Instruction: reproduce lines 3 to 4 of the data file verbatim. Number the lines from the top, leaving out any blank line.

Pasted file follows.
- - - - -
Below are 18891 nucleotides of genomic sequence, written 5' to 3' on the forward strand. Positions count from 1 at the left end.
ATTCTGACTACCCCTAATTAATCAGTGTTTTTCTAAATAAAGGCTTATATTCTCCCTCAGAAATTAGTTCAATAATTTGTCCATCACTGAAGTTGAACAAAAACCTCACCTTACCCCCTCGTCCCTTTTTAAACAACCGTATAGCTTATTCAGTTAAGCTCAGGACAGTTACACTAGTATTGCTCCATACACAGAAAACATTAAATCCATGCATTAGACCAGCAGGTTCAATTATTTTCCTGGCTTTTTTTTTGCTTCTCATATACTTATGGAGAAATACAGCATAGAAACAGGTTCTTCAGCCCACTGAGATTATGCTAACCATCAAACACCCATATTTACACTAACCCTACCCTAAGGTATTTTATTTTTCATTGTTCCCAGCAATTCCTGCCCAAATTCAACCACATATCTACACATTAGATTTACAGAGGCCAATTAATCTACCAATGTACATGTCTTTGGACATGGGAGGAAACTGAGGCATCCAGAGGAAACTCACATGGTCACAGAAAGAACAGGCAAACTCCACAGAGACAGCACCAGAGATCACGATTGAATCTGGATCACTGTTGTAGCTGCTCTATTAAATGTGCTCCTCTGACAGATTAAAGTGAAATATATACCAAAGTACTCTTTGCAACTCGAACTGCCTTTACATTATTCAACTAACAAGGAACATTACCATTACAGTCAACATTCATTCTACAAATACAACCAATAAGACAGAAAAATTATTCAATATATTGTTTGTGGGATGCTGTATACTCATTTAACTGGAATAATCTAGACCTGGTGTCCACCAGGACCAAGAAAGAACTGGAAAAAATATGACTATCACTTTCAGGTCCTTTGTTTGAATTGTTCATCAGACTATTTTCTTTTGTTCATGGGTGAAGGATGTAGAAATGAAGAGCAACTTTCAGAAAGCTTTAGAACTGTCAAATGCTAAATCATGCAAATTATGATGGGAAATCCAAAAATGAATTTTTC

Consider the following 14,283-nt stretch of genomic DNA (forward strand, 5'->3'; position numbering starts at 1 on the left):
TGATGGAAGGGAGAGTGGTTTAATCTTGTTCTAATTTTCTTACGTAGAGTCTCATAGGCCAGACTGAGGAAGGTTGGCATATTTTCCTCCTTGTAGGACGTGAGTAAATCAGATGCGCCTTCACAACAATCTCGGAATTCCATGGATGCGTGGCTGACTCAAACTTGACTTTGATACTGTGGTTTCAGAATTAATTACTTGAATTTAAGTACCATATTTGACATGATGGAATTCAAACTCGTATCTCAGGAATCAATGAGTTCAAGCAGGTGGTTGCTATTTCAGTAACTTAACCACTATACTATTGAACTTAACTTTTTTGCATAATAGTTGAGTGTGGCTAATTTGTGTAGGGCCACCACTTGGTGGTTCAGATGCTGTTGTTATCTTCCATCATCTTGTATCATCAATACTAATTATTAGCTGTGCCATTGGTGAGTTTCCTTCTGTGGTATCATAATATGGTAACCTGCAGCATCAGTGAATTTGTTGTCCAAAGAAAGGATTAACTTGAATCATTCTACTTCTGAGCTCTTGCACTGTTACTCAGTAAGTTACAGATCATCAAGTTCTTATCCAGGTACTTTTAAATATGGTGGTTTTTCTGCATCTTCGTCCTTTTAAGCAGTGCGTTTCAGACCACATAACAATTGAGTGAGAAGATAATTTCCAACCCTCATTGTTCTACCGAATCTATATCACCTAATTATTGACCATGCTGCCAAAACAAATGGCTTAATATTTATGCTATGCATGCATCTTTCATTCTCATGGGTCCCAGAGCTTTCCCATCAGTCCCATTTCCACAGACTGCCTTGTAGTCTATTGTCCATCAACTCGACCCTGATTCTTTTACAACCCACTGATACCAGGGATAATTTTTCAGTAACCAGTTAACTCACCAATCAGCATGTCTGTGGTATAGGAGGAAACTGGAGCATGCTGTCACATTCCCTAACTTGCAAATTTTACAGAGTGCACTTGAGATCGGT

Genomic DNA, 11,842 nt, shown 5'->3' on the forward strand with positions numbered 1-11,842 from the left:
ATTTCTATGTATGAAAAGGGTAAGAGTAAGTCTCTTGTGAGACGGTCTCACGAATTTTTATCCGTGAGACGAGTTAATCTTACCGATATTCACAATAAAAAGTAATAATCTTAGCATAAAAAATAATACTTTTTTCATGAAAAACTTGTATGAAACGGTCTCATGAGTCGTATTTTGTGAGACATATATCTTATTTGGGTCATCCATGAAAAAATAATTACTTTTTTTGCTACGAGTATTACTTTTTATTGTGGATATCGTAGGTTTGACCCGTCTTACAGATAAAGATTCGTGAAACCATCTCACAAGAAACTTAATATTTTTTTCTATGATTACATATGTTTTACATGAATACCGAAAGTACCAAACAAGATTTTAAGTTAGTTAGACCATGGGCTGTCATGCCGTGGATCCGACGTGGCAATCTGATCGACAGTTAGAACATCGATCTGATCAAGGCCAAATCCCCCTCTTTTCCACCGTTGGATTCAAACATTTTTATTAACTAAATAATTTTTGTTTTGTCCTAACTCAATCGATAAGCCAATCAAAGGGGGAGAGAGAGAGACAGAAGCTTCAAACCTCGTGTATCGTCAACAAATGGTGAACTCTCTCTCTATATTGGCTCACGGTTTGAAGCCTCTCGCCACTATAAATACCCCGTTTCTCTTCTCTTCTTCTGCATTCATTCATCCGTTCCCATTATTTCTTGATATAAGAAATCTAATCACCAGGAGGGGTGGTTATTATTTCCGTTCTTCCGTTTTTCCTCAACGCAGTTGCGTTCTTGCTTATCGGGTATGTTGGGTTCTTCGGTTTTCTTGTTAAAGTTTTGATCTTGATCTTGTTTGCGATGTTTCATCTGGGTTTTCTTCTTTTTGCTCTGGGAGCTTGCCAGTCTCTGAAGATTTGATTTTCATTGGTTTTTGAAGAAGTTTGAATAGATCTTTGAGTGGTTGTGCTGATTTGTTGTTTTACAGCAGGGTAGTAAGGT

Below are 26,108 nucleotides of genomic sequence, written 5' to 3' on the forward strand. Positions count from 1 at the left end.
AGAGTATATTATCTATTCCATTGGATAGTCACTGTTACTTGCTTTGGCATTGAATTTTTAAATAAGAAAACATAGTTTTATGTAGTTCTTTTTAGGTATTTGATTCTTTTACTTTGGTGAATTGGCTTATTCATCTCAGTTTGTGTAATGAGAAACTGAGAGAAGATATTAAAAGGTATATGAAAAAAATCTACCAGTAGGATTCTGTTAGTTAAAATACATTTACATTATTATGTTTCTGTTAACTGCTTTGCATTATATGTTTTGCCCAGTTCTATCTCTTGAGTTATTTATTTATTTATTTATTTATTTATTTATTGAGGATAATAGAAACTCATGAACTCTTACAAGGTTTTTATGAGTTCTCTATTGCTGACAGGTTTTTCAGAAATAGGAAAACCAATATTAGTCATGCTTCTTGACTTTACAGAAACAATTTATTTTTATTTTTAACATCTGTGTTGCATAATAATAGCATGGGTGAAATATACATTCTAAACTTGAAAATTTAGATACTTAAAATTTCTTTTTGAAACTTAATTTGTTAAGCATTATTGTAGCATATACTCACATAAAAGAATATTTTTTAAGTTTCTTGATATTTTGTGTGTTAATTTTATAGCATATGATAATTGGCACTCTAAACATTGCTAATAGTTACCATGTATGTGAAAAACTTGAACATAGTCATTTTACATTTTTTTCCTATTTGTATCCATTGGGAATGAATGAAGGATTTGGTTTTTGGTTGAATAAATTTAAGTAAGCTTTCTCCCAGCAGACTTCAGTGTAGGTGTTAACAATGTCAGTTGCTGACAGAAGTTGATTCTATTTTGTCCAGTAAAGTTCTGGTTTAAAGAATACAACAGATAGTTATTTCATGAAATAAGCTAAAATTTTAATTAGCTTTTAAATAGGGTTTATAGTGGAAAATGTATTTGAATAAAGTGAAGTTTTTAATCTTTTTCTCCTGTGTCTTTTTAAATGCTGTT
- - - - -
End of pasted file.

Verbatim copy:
Consider the following 14,283-nt stretch of genomic DNA (forward strand, 5'->3'; position numbering starts at 1 on the left):
TGATGGAAGGGAGAGTGGTTTAATCTTGTTCTAATTTTCTTACGTAGAGTCTCATAGGCCAGACTGAGGAAGGTTGGCATATTTTCCTCCTTGTAGGACGTGAGTAAATCAGATGCGCCTTCACAACAATCTCGGAATTCCATGGATGCGTGGCTGACTCAAACTTGACTTTGATACTGTGGTTTCAGAATTAATTACTTGAATTTAAGTACCATATTTGACATGATGGAATTCAAACTCGTATCTCAGGAATCAATGAGTTCAAGCAGGTGGTTGCTATTTCAGTAACTTAACCACTATACTATTGAACTTAACTTTTTTGCATAATAGTTGAGTGTGGCTAATTTGTGTAGGGCCACCACTTGGTGGTTCAGATGCTGTTGTTATCTTCCATCATCTTGTATCATCAATACTAATTATTAGCTGTGCCATTGGTGAGTTTCCTTCTGTGGTATCATAATATGGTAACCTGCAGCATCAGTGAATTTGTTGTCCAAAGAAAGGATTAACTTGAATCATTCTACTTCTGAGCTCTTGCACTGTTACTCAGTAAGTTACAGATCATCAAGTTCTTATCCAGGTACTTTTAAATATGGTGGTTTTTCTGCATCTTCGTCCTTTTAAGCAGTGCGTTTCAGACCACATAACAATTGAGTGAGAAGATAATTTCCAACCCTCATTGTTCTACCGAATCTATATCACCTAATTATTGACCATGCTGCCAAAACAAATGGCTTAATATTTATGCTATGCATGCATCTTTCATTCTCATGGGTCCCAGAGCTTTCCCATCAGTCCCATTTCCACAGACTGCCTTGTAGTCTATTGTCCATCAACTCGACCCTGATTCTTTTACAACCCACTGATACCAGGGATAATTTTTCAGTAACCAGTTAACTCACCAATCAGCATGTCTGTGGTATAGGAGGAAACTGGAGCATGCTGTCACATTCCCTAACTTGCAAATTTTACAGAGTGCACTTGAGATCGGT